An autosomal dominant skin cancer predisposition condition called basal cell nevus syndrome (BCNS) is linked to faulty mineral metabolism, which increases the chance of developing the urinary stone disease (USD). However, no studies examining the relationship between BCNS & USD or other signs of atypical mineral metabolism. For a study, researchers sought to shed light on possibly unidentified symptoms of the illness, the goal of the study was to examine the relationship between BCNS and diseases such USD, hypothyroidism, and osteoporosis that were linked to disorders of mineral metabolism.

The retrospective analysis looked at medical records from the Mayo Clinic database for adult and pediatric patients with confirmed BCNS from January 1, 1995, to January 12, 2020. Records were examined for indications of USD and other comorbidities that may have been connected to BCNS. Five juvenile patients and 100 adult patients made up the study cohort.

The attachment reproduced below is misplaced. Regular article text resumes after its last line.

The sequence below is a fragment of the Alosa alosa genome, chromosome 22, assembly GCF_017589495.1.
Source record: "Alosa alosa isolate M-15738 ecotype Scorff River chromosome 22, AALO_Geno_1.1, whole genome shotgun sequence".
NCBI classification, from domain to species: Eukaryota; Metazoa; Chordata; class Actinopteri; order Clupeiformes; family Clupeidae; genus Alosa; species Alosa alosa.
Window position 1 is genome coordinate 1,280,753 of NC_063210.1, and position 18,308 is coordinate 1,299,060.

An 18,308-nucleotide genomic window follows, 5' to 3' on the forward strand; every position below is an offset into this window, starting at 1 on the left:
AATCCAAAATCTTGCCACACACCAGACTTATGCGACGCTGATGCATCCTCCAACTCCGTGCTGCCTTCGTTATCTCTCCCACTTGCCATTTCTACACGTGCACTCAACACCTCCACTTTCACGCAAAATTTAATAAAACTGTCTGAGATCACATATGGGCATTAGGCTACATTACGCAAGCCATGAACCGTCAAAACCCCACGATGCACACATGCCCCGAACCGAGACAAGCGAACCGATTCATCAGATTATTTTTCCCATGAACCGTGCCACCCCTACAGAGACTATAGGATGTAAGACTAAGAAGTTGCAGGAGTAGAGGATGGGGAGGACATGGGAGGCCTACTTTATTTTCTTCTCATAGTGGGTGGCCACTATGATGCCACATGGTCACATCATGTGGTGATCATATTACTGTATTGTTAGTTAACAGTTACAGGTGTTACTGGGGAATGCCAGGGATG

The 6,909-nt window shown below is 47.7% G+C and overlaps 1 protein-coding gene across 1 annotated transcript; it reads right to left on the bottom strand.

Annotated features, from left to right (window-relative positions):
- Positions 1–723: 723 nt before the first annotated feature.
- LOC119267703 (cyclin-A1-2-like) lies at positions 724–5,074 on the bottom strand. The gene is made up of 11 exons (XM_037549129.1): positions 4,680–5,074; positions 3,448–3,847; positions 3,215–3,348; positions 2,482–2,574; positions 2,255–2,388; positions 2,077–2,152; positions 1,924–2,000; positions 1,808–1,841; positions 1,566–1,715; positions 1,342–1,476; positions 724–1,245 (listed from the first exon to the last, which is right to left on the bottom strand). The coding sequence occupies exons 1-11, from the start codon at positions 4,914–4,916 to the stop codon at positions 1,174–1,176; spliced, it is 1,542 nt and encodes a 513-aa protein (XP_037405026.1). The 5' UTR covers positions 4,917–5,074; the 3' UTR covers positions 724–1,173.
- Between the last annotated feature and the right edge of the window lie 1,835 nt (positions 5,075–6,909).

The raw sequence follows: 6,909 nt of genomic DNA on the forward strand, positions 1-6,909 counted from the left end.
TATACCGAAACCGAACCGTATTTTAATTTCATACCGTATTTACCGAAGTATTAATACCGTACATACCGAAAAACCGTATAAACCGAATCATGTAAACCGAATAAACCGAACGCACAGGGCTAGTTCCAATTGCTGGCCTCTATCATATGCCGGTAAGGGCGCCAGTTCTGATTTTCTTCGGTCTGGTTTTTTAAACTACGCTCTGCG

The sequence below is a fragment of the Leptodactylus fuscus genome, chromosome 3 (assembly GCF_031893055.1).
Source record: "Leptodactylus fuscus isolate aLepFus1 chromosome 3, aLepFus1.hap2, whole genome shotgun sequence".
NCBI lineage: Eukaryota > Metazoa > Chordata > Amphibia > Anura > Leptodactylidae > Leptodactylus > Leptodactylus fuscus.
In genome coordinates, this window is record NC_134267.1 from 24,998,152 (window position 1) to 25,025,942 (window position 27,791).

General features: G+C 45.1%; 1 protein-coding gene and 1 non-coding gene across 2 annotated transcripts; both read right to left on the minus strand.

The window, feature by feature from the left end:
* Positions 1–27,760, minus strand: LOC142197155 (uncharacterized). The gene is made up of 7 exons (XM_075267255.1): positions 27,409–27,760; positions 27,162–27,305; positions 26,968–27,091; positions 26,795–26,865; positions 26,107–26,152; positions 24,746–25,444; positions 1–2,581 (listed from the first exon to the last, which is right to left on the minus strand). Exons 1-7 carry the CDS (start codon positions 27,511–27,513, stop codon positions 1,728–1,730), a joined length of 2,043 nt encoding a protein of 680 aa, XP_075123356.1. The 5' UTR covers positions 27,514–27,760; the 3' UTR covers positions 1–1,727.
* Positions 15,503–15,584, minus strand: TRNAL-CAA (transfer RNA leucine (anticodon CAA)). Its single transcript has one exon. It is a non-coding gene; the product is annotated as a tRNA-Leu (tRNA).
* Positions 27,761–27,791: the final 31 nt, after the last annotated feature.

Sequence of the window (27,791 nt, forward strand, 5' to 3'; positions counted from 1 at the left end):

In the investigation, 105 patients in total were included, and 10 had confirmed USD, corresponding to a 10% prevalence. A diagnosis of osteoporosis in 6 adult patients was found, which corresponds to a 6% prevalence. Hypothyroidism was diagnosed in 13 adult individuals, or 13% of the population, according to the research.

The study found that the incidence of USD in BCNS patients was equivalent to national prevalence estimates, showing that recognized anomalies in mineral metabolism were probably not responsible for the higher incidence of USD in BCNS patients. Additional data showed that the BCNS cohort had higher rates of hypothyroidism and lower rates of osteoporosis than the national norms.